ShoeString Community Players, a St. Helens-based non-profit theater troupe, which recently celebrated its one-year anniversary of having a permanent home, is now on the brink of losing it.
The ShoeBox Theater, located at 231 S. 1st Street in St. Helens, has been home to the ShoeString Players since September of last year, according to Shannon Vaerewyck, President of ShoeString Community Players. The home, which celebrated its grand opening in March of this year, provided permanent storage and rehearsal space for the theater group.
Before moving into their space last year, the ShoeString Players were homeless, moving from place to place to secure practice space. Sometimes that meant practicing in garages or driveways, or even in Vaerewyck’s store, Bertucci’s. The troupe was usually able to secure performance space, such as the Deer Island Manor or the Loo Wit Room at St. Helens High School. Sometimes, though, they would have to secure last-minute performance space, usually performing in Vaerewyck’s driveway.
The troupe has been part of St. Helens for a long time, having first formed in 1982. Vaerewyck was one of the charter members when the group was first founded, and she has been on the board of directors off and on since then. Over the years, the troupe has called many different places home.
First, they were in the old Episcopal Church on the corner of Plaza Square, where they stayed for many years before their landlord changed their requirements, and they had to move. Then they were established in the Pythian ballroom, on the upper floor of 2Cs Vendor Market. That building was then sold to different owners and the troupe had to move again. Since then, the troupe has been homeless, using storage units to store their props, but continuing to do productions and find rehearsal space wherever they can.
Vaerewyck, who had been on a leave of absence from the troupe last year, said the previous board did not anticipate the difficulty that their new space posed.
“We’re not architects, we’re not the building permitters or the building inspectors, or anything like that. So there’s a huge learning curve in a lot of that,” Vaerewyck said. “But we also felt, this board and the previous board, that we’ve been in a storage unit long enough that we either had to take this chance to try to be in a space and see if that was going to work.”
And there have been a number of difficulties with the space, which affect the cost.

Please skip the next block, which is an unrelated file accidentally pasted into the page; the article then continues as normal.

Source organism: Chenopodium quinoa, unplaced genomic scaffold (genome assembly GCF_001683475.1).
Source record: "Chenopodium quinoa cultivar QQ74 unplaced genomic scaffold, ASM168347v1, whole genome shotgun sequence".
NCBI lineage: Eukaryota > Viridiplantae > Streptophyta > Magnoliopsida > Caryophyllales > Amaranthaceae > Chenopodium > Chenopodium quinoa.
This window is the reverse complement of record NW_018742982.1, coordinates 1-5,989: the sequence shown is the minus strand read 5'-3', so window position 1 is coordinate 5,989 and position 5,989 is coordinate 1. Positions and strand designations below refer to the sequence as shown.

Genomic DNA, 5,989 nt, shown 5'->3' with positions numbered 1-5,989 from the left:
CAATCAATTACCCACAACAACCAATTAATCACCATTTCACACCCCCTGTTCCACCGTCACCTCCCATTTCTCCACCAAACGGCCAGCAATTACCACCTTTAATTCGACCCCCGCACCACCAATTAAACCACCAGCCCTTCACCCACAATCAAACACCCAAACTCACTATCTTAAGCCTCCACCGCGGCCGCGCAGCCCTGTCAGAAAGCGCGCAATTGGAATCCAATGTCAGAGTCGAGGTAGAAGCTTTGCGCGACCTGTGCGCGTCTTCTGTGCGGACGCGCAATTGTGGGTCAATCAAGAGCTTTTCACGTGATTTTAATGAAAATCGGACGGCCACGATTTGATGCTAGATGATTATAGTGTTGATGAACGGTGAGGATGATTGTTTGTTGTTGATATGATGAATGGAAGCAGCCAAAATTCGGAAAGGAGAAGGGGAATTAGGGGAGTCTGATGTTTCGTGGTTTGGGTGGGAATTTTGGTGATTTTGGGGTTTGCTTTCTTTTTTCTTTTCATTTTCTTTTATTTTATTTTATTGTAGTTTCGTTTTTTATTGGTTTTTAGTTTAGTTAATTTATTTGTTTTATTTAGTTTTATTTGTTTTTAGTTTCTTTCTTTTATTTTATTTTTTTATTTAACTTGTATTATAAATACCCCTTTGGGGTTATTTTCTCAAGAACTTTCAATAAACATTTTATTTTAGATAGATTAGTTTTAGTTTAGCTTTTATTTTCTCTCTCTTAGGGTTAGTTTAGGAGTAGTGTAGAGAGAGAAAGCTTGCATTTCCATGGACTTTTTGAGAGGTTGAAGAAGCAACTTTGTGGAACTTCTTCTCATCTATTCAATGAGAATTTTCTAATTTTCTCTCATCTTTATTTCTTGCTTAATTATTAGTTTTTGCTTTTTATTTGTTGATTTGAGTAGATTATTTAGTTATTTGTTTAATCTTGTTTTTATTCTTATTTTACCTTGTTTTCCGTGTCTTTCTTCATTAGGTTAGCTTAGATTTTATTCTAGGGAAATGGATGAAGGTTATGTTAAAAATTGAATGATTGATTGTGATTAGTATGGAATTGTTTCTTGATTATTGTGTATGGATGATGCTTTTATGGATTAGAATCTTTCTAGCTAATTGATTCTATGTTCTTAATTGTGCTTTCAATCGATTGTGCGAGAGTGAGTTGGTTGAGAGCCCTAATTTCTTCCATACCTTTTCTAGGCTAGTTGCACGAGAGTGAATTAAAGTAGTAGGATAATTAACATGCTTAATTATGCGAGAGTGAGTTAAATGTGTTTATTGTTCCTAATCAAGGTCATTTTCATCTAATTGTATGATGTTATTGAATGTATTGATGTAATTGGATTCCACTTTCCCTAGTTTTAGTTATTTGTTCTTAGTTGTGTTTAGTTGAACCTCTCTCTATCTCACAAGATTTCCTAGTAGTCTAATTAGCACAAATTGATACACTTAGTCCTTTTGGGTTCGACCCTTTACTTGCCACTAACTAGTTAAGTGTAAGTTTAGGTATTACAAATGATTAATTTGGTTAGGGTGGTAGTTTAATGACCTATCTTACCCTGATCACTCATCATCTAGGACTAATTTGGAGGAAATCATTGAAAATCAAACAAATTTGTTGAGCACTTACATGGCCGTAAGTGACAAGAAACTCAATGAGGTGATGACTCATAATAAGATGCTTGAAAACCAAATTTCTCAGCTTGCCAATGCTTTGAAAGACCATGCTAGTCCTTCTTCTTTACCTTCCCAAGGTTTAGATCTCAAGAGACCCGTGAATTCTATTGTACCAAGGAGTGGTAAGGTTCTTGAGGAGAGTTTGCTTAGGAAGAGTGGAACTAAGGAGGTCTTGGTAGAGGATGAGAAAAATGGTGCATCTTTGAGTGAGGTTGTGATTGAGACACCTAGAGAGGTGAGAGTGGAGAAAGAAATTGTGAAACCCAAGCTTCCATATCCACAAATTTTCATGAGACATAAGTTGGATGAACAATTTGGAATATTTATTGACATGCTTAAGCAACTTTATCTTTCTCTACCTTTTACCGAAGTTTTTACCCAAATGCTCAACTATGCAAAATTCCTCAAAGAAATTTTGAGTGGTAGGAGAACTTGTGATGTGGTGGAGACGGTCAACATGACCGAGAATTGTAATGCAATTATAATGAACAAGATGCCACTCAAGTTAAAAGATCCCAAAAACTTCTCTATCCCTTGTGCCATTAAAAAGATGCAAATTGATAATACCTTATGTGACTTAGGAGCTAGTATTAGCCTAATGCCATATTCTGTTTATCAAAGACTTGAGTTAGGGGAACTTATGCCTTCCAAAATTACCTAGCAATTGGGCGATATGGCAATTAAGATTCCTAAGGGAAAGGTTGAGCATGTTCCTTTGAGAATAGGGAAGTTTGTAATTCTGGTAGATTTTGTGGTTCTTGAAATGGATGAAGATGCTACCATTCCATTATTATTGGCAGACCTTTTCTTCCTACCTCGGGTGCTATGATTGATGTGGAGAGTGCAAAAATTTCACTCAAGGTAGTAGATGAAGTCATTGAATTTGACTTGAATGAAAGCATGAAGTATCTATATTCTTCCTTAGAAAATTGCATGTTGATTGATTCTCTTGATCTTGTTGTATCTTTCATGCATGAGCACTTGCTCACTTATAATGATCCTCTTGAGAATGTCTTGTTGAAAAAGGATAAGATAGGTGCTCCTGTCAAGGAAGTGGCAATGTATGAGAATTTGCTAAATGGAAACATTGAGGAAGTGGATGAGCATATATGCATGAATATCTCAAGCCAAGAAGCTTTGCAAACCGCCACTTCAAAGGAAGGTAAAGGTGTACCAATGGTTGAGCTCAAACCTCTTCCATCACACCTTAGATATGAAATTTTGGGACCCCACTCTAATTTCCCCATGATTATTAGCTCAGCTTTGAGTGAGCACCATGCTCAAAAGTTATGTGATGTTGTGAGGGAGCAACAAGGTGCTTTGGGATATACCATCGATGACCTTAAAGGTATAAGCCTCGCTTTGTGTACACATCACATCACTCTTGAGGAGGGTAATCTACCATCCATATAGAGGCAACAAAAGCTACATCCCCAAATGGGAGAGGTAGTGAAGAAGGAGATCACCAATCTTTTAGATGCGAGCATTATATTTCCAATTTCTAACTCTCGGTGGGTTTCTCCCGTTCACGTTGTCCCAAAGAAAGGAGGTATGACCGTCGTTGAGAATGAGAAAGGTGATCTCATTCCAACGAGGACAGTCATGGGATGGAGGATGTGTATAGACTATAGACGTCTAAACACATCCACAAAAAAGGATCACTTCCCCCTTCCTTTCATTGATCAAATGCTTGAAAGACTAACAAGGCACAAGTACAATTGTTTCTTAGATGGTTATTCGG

The biggest difficulty has been the zoning of the space. When they moved in, the space was zoned retail. To be suitable for the actors and any potential audiences, the space needed to be zoned for assembly occupancy. The board has been meeting with the city ever since they moved in to change the zoning to assembly occupancy. Because that falls under “tenant improvement,” the expense for the facility falls on ShoeString.
There are a number of costs associated with the zoning change. The space had to be fitted with exit signs and exit doors at the back of the space. Another big expense would be installing a fire alarm system. Vaerewyck estimated that in order to stay in the space, the theater company would have to make close to $4,000 a month, which is nowhere near what they currently bring in.
ShoeString pays for their shows through sponsorships and ticket sales. While sponsors and sponsor amounts vary greatly, Vaerewyck estimated they have between 10 to 15 sponsors a year, of amounts that vary from $100 to $1,000. Each show also has ticket sales, which vary. Shows are paying for themselves, but the rent and utilities for the place have pushed them over the limit.
The city has granted the theater troupe a few extensions on their rent as they’ve been trying to get improvements done. Because of the busy fall season, the planning department gave the theater a shorter notice on their last extension. The theater company is now at an expiration of their temporary occupancy permit, which expires at the end of this month.
Another big problem with the space has been the design. There are poles all over the current place, making it necessary for the troupe to arrange seating around the poles, or set the stage in a certain direction.
In other words, all signs are pointing to the troupe leaving at the end of the month.
“We’re right now getting all of our paperwork in a row and notifying our landlord this week that we’re going to have to back out,” Vaerewyck said.
Their landlord will then make the final decision. He may be willing to negotiate with the troupe to stay longer, or may decide to accept their resignation.
Regardless of what happens, the troupe will continue on as an organization, with or without a home, Vaerewyck said.
Vaerewyck said she believes the theater troupe has had a positive impact in the community. She herself has seen what she describes as quiet, soft-spoken children bloom and grow when they have performed in a few plays.
Having a permanent space has been beneficial to the troupe itself, Vaerewyck said, mostly because they were able to perform more shows. ShoeString Players did four shows last year, in addition to hosting multiple workshops.
“We did a dinner theater in the summer, and I haven’t done a dinner theater in 10 years,” Vaerewyck said.
As of now, ShoeString Players does not have a plan for moving into a different permanent space. The troupe will focus on moving their props and other items into storage space, and rehearsing for their upcoming shows, Vaerewyck said.
“Right now we just have to step back and reevaluate and do some shows to put some more money in the same account and look for another home,” Vaerewyck said.